Maryland (2015)

  • Time: 101 min
  • Genre: Drama | Thriller
  • Director: Alice Winocour
  • Cast: Matthias Schoenaerts, Diane Kruger, Paul Hamy


Back from Afghanistan, Vincent Loreau (Matthias Schoenaerts), a victim of post-traumatic stress disorder, is responsible for ensuring the safety of Jessie, the wife of a wealthy Lebanese businessman in his “Maryland” property. While he feels a strange fascination for the woman he must protect, Vincent is prone to anxiety and hallucinations. Despite the apparent tranquility on “Maryland”, Vincent perceives an external threat…

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  • Vincent, played by Matthias Schoenaerts, sits in his former bedroom, his bulk suffocating the space. The image suggests a man who doesn’t quite belong, whose adjustment to the homefront after time in the combat zone may not be an easy one.

    Vincent is a French Special Forces solder recently returned to his native South of France. A medical inspection at the film’s outset strongly infers that the homecoming may be a permanent one. It’s never made explicit, but it’s clear that he is suffering from some sort of PTSD; he uses medication and willpower to suppress and stabilise the bouts of paranoia, ringing headaches, and disorienting episodes. While the screenplay by director Alice Winocour and Jean-Stephane Bron makes a quiet but stinging commentary on a military system that fails to support the men it has broken and sent back out into the world, the psychological drama is housed in the form of a home invasion thriller.

    He and several of his military mates are hired to work as private security at a party being thrown at the eponymous Maryland estate, which is owned by a Lebanese businessman named Whalid (Percy Kemp). Vincent roams through the mansion, noting the security cameras, and keeping an eye out for anything amiss. During the party, he observes tension between Whalid and his beautiful blonde wife Jessie (Diane Kruger) and, later, several private conversations Whalid conducts with various businessmen. Something about these exchanges stokes Vincent’s suspicions that Whalid is dealing in illegal arms trading.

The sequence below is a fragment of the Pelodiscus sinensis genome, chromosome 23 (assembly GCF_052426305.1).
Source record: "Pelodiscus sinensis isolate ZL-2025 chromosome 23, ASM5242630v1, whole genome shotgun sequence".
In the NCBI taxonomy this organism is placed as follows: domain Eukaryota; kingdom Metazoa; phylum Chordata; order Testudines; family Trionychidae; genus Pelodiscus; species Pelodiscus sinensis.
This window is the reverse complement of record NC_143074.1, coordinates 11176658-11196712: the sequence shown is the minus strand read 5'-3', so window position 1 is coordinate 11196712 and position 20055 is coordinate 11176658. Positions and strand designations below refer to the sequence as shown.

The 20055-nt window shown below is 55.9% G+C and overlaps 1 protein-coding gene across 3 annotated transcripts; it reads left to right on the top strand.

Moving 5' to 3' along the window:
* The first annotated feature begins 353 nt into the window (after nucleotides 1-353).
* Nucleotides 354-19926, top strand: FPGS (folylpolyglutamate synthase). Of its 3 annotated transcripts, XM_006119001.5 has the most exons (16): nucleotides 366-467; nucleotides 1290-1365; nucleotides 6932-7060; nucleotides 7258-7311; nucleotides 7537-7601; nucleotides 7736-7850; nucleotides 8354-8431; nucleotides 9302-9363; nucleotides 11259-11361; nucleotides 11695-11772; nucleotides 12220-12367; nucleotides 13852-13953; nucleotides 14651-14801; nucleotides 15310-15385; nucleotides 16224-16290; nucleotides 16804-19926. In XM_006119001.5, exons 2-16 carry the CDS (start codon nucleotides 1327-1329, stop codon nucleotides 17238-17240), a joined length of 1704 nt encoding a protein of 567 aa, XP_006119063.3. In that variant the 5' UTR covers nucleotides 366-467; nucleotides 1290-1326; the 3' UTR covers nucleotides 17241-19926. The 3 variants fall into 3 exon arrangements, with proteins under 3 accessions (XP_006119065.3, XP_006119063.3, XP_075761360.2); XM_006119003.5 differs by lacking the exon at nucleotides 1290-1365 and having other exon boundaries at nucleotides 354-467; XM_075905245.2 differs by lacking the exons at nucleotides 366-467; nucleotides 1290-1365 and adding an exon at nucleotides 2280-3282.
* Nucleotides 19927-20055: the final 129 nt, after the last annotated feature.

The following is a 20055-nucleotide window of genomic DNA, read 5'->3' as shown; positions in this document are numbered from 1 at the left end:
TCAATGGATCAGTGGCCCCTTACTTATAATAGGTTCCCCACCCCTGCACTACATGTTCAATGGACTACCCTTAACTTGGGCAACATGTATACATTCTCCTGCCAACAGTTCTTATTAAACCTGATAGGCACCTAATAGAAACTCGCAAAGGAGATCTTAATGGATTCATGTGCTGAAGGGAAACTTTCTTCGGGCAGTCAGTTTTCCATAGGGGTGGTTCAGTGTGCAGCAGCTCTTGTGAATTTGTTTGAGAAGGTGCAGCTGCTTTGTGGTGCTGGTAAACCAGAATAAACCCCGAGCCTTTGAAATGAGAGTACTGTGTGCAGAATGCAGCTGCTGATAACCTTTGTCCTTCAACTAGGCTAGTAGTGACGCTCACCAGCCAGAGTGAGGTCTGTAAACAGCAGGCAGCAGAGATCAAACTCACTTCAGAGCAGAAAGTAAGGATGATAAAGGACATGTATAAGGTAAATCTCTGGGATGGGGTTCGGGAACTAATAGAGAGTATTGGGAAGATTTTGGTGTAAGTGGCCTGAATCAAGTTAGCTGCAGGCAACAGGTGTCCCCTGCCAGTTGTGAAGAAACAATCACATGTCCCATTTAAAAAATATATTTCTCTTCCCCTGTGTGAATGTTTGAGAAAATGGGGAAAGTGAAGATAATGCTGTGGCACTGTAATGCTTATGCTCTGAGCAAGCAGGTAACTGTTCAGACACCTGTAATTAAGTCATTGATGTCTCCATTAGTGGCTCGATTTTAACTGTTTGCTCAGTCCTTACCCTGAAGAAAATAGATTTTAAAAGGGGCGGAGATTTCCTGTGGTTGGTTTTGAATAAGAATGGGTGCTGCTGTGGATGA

Winocour establishes a remarkable and simmering suspense surrounding Vincent, whose watchfulness takes on a dangerous quality. One is never quite sure if there is a tangible threat or if he is simply imbuing menace into the mundanities. In this, the tale resembles Alfred Hitchcock’s Rear Window, Michelangelo Antonioni’s Blow-Up, and Francis Ford Coppola’s The Conversation, where the protagonists believe they bear witness to something underhanded but might be betrayed by their own faculties. A drive to the beach slowly strangles one of breath – is that car genuinely following them? Or is Vincent’s paranoia creeping out of control?

    Likewise, is Jessie’s discomfort around Vincent due to a growing attraction, irritation at having a stranger follow her around, or skepticism over his stability? There are many instances when Vincent may be the greatest danger to Jessie and her son, who are left alone with him while Whalid is on a business trip. There’s no denying Vincent is fascinated with her – gazing at her open back or her bare legs – and Winocour maintains the ambiguity of his intent even as she amplifies both their burgeoning bond and the external threats that converge upon the estate.

    Kruger shines as the elusive Jessie, but it is Schoenaerts who rightly dominates with his affecting portrayal as the troubled Vincent. Most of the film is beholding Vincent as he both coils and comes undone, and Schoenaerts displays why he is the go-to guy for sensitive thug roles. Wound and wounded, there’s an almost delicate destruction occurring within Vincent and the Belgian actor conveys it with a precision and subtlety that few of his peers can match.

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